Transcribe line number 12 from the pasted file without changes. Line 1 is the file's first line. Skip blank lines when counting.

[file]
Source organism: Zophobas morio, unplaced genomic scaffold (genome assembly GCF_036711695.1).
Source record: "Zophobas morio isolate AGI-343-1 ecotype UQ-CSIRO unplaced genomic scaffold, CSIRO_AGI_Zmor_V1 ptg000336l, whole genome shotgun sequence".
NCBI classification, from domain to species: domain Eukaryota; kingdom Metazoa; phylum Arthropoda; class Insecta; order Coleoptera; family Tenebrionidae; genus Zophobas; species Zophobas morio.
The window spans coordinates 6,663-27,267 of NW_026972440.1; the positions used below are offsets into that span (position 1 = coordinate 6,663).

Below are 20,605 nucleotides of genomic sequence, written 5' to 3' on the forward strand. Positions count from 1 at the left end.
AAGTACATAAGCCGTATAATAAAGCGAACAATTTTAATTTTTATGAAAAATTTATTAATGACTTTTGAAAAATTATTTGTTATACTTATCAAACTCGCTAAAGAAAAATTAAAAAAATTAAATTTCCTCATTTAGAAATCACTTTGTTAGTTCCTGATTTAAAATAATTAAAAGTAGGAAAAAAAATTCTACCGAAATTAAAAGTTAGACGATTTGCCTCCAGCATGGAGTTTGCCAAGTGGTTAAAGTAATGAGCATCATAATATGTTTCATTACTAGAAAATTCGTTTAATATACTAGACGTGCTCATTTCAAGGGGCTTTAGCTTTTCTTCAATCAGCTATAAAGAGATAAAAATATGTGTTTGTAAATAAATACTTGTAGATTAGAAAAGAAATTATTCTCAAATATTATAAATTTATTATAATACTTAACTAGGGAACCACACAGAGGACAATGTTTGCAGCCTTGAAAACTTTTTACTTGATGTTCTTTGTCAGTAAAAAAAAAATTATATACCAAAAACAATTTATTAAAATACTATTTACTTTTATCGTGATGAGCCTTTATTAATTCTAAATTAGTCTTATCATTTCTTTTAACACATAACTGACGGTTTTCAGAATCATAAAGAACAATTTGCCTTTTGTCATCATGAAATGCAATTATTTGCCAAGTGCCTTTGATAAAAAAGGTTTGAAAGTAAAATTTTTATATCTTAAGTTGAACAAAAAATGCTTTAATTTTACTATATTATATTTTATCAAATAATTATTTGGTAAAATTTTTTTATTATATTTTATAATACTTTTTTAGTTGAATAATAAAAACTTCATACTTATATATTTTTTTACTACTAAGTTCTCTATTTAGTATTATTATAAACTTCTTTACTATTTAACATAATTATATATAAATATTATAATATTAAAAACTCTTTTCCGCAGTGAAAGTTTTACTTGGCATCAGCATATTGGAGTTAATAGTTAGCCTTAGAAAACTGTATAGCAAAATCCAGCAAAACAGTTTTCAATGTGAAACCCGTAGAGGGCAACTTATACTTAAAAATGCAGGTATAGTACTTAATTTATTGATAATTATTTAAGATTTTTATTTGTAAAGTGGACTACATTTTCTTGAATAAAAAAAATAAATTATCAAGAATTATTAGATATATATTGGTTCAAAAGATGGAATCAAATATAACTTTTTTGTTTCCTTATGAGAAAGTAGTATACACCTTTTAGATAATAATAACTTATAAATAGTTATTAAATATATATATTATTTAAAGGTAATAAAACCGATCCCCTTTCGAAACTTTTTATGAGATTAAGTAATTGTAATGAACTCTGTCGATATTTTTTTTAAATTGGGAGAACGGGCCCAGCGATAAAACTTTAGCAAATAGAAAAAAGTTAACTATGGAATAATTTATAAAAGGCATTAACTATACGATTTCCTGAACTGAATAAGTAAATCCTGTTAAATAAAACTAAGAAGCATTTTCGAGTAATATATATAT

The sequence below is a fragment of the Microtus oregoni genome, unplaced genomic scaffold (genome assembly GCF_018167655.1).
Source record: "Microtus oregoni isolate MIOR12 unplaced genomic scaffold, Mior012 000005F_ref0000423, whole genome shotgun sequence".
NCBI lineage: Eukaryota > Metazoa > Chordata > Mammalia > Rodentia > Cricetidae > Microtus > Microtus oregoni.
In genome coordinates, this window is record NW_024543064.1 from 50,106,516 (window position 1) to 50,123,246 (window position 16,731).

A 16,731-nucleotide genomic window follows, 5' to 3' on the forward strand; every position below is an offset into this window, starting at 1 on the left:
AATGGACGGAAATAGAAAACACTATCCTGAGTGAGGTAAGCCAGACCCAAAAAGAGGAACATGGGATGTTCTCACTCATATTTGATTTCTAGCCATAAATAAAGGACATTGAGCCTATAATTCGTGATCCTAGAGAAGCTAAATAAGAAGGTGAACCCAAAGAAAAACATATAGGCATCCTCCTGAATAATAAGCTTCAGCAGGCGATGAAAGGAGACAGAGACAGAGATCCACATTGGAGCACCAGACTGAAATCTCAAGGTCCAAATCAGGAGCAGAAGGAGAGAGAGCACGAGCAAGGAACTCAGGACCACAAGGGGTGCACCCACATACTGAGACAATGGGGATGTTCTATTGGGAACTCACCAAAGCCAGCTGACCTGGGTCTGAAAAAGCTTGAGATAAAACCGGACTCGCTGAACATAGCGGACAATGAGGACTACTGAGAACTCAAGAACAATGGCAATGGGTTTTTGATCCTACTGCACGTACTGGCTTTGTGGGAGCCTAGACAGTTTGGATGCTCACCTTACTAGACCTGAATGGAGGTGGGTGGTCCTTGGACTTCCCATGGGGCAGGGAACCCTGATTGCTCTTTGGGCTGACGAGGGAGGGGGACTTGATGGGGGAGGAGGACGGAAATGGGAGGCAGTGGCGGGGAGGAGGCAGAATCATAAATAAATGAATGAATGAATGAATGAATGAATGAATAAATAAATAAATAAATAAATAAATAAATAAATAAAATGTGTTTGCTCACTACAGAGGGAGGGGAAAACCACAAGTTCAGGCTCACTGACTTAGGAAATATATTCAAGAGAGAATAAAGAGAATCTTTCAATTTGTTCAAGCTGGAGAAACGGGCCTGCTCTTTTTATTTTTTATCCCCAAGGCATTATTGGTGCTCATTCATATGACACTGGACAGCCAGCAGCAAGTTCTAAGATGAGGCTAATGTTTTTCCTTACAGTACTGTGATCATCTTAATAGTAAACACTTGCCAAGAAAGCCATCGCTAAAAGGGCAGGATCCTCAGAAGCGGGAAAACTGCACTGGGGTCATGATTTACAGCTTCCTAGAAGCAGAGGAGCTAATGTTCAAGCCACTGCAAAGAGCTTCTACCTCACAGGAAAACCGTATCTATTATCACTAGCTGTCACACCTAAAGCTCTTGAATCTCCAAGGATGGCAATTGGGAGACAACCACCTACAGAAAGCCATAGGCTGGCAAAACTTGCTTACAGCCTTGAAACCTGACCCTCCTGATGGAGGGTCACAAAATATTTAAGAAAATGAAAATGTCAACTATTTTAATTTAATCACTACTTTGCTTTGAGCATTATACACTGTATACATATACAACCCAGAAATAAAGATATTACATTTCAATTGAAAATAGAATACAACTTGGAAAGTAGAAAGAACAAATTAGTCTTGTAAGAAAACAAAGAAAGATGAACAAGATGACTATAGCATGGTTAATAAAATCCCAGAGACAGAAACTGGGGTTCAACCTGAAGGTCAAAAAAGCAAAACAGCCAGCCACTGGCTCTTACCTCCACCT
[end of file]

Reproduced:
AATGGACGGAAATAGAAAACACTATCCTGAGTGAGGTAAGCCAGACCCAAAAAGAGGAACATGGGATGTTCTCACTCATATTTGATTTCTAGCCATAAATAAAGGACATTGAGCCTATAATTCGTGATCCTAGAGAAGCTAAATAAGAAGGTGAACCCAAAGAAAAACATATAGGCATCCTCCTGAATAATAAGCTTCAGCAGGCGATGAAAGGAGACAGAGACAGAGATCCACATTGGAGCACCAGACTGAAATCTCAAGGTCCAAATCAGGAGCAGAAGGAGAGAGAGCACGAGCAAGGAACTCAGGACCACAAGGGGTGCACCCACATACTGAGACAATGGGGATGTTCTATTGGGAACTCACCAAAGCCAGCTGACCTGGGTCTGAAAAAGCTTGAGATAAAACCGGACTCGCTGAACATAGCGGACAATGAGGACTACTGAGAACTCAAGAACAATGGCAATGGGTTTTTGATCCTACTGCACGTACTGGCTTTGTGGGAGCCTAGACAGTTTGGATGCTCACCTTACTAGACCTGAATGGAGGTGGGTGGTCCTTGGACTTCCCATGGGGCAGGGAACCCTGATTGCTCTTTGGGCTGACGAGGGAGGGGGACTTGATGGGGGAGGAGGACGGAAATGGGAGGCAGTGGCGGGGAGGAGGCAGAATCATAAATAAATGAATGAATGAATGAATGAATGAATGAATAAATAAATAAATAAATAAATAAATAAATAAATAAAATGTGTTTGCTCACTACAGAGGGAGGGGAAAACCACAAGTTCAGGCTCACTGACTTAGGAAATATATTCAAGAGAGAATAAAGAGAATCTTTCAATTTGTTCAAGCTGGAGAAACGGGCCTGCTCTTTTTATTTTTTATCCCCAAGGCATTATTGGTGCTCATTCATATGACACTGGACAGCCAGCAGCAAGTTCTAAGATGAGGCTAATGTTTTTCCTTACAGTACTGTGATCATCTTAATAGTAAACACTTGCCAAGAAAGCCATCGCTAAAAGGGCAGGATCCTCAGAAGCGGGAAAACTGCACTGGGGTCATGATTTACAGCTTCCTAGAAGCAGAGGAGCTAATGTTCAAGCCACTGCAAAGAGCTTCTACCTCACAGGAAAACCGTATCTATTATCACTAGCTGTCACACCTAAAGCTCTTGAATCTCCAAGGATGGCAATTGGGAGACAACCACCTACAGAAAGCCATAGGCTGGCAAAACTTGCTTACAGCCTTGAAACCTGACCCTCCTGATGGAGGGTCACAAAATATTTAAGAAAATGAAAATGTCAACTATTTTAATTTAATCACTACTTTGCTTTGAGCATTATACACTGTATACATATACAACCCAGAAATAAAGATATTACATTTCAATTGAAAATAGAATACAACTTGGAAAGTAGAAAGAACAAATTAGTCTTGTAAGAAAACAAAGAAAGATGAACAAGATGACTATAGCATGGTTAATAAAATCCCAGAGACAGAAACTGGGGTTCAACCTGAAGGTCAAAAAAGCAAAACAGCCAGCCACTGGCTCTTACCTCCACCT